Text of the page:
Chemotherapy may be given before surgery for esophageal cancer to shrink the tumor (neoadjuvant therapy) or after surgery to destroy any remaining cancer cells (adjuvant therapy). It may also help control cancer in people who don’t have surgery.

Chemotherapy uses drugs to stop the growth of cancer cells, either by killing them outright or stopping them from dividing. Usually the drugs are given by infusion into a vein, where they enter the bloodstream and travel throughout the body. Some chemotherapy is given in pill form.

Receiving Chemotherapy

A combination of chemotherapy drugs may be used to treat esophageal cancer. Commonly used drugs include:

  • Carboplatin (Paraplat, Paraplatin)
  • Capecitibine (Xeloda)
  • Cisplatin (Platinol)
  • Docetaxel (Taxotere)
  • Epirubicin (Ellence)
  • Fluorouracil (5-FU)
  • Irinotecan (Camptosar)
  • Oxaliplatin (Eloxatin)
  • Paclitaxel (Taxol)

Chemotherapy for Seattle Cancer Care Alliance (SCCA) patients who need infusions takes place in the Infusion Suite on the fifth floor of the SCCA clinic.

Targeted Therapy

Trastuzumab (Herceptin) is a type of monoclonal antibody therapy. Monoclonal antibody therapy uses antibodies to identify substances on cancer cells that may help cancer cells grow. The antibodies attach to these substances and kill the cancer cells, block their growth, or keep them from spreading.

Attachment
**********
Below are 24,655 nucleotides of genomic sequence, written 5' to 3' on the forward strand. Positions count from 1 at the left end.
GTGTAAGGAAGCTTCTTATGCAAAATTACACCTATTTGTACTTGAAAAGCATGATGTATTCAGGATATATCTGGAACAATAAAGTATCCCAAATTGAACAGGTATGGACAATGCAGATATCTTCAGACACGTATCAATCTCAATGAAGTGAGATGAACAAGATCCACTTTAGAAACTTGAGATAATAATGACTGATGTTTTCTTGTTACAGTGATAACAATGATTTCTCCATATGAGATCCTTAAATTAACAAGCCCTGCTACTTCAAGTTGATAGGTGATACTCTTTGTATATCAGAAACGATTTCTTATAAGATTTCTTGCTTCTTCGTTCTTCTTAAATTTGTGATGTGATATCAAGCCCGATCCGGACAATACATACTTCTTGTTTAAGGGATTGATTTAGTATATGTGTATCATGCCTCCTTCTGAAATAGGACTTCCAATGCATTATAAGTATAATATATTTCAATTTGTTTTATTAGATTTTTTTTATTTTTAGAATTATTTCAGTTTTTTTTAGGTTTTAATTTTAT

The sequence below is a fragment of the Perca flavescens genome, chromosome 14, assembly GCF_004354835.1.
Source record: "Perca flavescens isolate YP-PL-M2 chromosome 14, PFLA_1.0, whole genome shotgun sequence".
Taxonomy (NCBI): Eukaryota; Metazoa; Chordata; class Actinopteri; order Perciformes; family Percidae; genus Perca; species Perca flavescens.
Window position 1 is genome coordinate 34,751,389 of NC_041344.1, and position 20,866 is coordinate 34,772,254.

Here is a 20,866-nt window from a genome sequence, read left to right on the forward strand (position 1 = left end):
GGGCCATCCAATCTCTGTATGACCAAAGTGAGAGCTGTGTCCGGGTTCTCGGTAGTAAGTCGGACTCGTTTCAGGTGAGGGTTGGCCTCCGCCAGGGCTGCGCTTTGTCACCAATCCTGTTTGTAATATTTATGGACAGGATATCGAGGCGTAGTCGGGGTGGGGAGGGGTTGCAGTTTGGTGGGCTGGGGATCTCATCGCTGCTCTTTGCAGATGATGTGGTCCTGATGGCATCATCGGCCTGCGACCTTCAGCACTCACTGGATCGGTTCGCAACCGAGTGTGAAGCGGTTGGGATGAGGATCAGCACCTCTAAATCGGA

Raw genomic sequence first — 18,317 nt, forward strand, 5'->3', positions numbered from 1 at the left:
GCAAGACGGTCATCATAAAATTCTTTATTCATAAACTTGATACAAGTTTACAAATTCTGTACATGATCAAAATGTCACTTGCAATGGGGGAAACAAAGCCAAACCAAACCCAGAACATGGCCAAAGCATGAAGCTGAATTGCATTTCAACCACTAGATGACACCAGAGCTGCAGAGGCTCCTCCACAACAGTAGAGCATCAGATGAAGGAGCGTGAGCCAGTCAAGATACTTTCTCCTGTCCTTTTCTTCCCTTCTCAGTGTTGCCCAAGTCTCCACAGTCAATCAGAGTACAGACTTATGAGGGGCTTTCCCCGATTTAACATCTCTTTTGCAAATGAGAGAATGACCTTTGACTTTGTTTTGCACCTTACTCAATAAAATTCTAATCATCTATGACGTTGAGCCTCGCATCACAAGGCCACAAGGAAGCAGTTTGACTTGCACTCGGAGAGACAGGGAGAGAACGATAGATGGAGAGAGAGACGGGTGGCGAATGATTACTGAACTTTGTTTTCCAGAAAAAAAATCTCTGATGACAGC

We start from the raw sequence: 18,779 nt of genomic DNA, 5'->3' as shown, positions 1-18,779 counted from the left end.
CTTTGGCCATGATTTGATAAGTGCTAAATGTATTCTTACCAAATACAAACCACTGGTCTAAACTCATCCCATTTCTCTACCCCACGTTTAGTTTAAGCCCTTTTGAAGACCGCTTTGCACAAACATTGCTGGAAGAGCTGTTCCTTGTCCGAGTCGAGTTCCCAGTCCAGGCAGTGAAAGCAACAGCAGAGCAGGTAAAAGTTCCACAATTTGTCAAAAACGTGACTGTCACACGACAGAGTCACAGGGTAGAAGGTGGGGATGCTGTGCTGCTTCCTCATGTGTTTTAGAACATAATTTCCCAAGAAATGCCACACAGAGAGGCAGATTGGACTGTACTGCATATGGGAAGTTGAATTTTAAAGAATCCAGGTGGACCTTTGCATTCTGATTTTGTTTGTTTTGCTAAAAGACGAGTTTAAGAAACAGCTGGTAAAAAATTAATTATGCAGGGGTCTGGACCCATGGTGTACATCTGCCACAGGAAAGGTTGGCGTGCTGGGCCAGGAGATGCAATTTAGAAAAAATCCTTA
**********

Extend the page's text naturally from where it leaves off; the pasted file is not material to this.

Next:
Herceptin preferentially attacks cancer cells that make too much of the HER2/neu protein. If you have adenocarcinoma that tests positive for HER2/neu, you would be a candidate for trastuzumab.


You may have chemotherapy alone or in combination with radiation therapy (called chemoradiation). Chemotherapy drugs can make cancer cells more sensitive to radiation. Drugs commonly given with radiation include either capecitabine (a pill taken daily) or a combination of carboplatin and paclitaxel (IV drugs given weekly).

Side Effects

Although chemotherapy may help cure your cancer or extend your life, some chemotherapy drugs may also cause side effects, such as fatigue, nausea, and loss of appetite. Fortunately, there are many excellent supportive medications to help manage these side effects. Not all chemotherapies cause hair loss. Many patients are able to continue work and their normal routine despite receiving chemotherapy.

Your team at SCCA will talk with you about the specific side effects you might experience and will help you prevent, reduce, or manage these effects as best as possible. You can find general information in the symptom management section.